By Laura Wilson
STILLWATER, Okla. —
People who feel they are entitled to the world exist in every organization; people who work hard and give back exist in every organization. To paint an entire group with a label of entitlement is wrong.
I was an athlete in junior high, high school and college. In junior high, I (briefly) played basketball and ran track. I was horrible in basketball and tried to be a sprinter in track. In high school, I joined the cross country team to train in the fall for track and learned that longer distances are better. I ran both cross country and track in high school and college until a knee injury put an end to it.
I also was involved in theater in high school and college, made straight A’s in high school and was valedictorian and kept a full-tuition academic scholarship in college for four years.
I knew a lot of athletes. I knew a lot of theater people. My high school was small, so I knew a lot of smart kids, chorus kids, band kids, FFA kids, 4-H kids, Girl Scouts, Campfires, Boy Scouts and kids who weren’t in anything. I knew entitled jerks in all of those groups and nice, never-in-trouble kids in all of them, too.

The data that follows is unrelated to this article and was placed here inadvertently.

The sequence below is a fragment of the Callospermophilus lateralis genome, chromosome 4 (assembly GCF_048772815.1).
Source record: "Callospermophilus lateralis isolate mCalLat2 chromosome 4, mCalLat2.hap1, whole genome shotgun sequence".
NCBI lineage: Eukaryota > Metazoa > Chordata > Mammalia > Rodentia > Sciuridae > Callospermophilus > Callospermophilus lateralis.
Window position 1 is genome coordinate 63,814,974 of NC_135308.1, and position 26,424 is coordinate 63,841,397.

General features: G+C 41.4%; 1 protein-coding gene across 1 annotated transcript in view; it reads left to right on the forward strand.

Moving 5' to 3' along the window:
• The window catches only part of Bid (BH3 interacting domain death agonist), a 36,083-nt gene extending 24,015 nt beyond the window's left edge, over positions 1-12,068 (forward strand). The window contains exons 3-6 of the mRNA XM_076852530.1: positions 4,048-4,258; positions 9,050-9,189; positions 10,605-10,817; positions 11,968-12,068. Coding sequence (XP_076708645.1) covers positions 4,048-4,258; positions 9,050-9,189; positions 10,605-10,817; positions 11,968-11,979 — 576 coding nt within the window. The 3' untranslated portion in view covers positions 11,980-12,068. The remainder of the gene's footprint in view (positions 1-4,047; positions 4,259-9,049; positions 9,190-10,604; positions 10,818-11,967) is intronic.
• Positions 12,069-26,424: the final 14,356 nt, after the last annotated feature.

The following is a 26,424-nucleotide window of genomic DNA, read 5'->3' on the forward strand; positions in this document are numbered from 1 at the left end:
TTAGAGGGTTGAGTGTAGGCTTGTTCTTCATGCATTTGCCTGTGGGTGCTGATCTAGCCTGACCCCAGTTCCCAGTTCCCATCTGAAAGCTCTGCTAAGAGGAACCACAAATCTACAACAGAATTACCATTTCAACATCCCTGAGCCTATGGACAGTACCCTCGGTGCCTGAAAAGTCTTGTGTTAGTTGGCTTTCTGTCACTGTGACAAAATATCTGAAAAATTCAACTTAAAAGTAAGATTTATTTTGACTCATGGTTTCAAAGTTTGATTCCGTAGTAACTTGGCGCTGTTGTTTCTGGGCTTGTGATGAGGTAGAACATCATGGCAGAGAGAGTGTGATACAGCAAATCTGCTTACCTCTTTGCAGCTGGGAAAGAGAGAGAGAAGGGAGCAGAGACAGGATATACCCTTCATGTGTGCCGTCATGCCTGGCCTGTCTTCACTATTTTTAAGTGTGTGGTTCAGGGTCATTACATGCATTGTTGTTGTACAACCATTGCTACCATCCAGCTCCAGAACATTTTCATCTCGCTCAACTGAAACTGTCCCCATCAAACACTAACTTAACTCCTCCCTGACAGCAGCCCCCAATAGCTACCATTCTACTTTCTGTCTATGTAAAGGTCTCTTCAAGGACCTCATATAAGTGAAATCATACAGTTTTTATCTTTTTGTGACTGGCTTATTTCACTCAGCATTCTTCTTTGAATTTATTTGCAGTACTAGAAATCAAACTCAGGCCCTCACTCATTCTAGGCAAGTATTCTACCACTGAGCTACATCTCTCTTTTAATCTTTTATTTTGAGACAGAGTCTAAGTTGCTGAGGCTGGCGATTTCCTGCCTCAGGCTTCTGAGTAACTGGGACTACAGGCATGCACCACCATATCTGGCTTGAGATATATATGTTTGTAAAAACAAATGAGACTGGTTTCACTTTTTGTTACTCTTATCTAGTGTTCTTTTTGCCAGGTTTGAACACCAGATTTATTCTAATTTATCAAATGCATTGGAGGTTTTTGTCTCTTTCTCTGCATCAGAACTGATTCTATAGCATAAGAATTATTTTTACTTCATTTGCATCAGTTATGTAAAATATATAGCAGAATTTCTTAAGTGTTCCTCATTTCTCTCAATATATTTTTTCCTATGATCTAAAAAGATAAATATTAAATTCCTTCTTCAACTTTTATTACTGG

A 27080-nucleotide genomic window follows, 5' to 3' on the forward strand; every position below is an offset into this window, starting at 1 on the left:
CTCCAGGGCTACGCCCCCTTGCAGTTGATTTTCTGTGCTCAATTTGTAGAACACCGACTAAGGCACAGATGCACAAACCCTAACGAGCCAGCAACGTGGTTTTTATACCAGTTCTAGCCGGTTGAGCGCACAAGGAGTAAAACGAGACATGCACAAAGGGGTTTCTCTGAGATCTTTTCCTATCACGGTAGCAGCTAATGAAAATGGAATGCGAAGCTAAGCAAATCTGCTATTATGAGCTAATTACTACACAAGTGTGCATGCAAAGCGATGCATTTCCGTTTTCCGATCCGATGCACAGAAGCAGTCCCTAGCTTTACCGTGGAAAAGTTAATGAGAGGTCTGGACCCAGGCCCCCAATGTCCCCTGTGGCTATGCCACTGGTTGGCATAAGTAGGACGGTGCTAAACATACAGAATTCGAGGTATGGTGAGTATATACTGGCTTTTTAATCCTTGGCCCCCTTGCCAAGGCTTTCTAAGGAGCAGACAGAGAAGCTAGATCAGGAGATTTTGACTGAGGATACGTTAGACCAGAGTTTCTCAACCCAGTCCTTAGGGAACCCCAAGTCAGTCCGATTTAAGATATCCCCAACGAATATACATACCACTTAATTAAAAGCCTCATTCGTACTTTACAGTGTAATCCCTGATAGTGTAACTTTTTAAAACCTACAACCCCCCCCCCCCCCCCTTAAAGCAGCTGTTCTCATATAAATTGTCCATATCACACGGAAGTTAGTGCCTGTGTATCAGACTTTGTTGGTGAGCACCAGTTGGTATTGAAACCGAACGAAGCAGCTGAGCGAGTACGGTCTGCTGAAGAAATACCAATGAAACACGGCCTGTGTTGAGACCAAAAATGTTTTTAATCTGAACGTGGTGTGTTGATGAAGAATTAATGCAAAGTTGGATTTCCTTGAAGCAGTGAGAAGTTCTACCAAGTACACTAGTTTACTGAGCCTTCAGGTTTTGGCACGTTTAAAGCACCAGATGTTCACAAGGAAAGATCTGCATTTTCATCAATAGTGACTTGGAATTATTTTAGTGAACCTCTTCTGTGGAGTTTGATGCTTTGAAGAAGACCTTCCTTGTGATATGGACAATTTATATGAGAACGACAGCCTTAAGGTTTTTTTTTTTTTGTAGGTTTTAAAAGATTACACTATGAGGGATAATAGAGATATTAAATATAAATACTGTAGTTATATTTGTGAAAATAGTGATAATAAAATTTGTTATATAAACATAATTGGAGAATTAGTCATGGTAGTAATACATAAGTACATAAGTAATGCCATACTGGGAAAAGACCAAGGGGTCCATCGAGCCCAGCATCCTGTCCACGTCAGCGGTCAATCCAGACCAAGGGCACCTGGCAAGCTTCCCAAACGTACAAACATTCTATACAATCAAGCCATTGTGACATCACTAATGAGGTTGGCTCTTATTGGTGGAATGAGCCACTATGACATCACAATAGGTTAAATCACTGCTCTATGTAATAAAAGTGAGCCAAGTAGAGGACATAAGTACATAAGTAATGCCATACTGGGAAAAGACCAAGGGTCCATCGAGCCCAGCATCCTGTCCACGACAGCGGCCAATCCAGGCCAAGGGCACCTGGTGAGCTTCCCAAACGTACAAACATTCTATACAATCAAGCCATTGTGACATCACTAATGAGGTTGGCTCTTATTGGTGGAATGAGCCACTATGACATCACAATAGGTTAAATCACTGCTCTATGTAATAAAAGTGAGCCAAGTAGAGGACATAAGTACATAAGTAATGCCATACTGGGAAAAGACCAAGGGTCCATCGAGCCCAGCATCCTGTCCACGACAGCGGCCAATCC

The kids who were the most trouble weren’t the athletes. They were the kids who didn’t do anything.
It’s not true to say athletics doesn’t teach you anything. Some people might say it, but they’re wrong. It teaches teamwork, you say, but you can learn that from a lot of things. You can learn to work with people in a theater production.
It teaches you to work hard and do your best, but you can learn that in 4-H, band and choir competitions.
Here’s what I learned: No matter how bad I feel, I can keep going. I may slow down a little because my side hurts and I feel like I might throw up at any time, but I can keep putting one foot in front of the other until I hit the finish line. Quitting is not an option.
Competition is good, and you can be friends with people you’re running against. You can even cheer them on. Cross country runners invariably encouraged each other even as they were passing each other or getting passed. You may beat someone else, but you’re pushing hard to beat what you did last time out. Other people’s times don’t matter if you’re getting better.
And your brain works better if your body gets exercise, so it’s not fair to say that athletics doesn’t help academically. In fact, running distance can even help math as you figure out different ways to calculate how much farther you have to run.
Athletes aren’t better than students involved in other pursuits, but they’re not worse either. Please don’t say they are.
Laura Wilson can be e-mailed at firstname.lastname@example.org.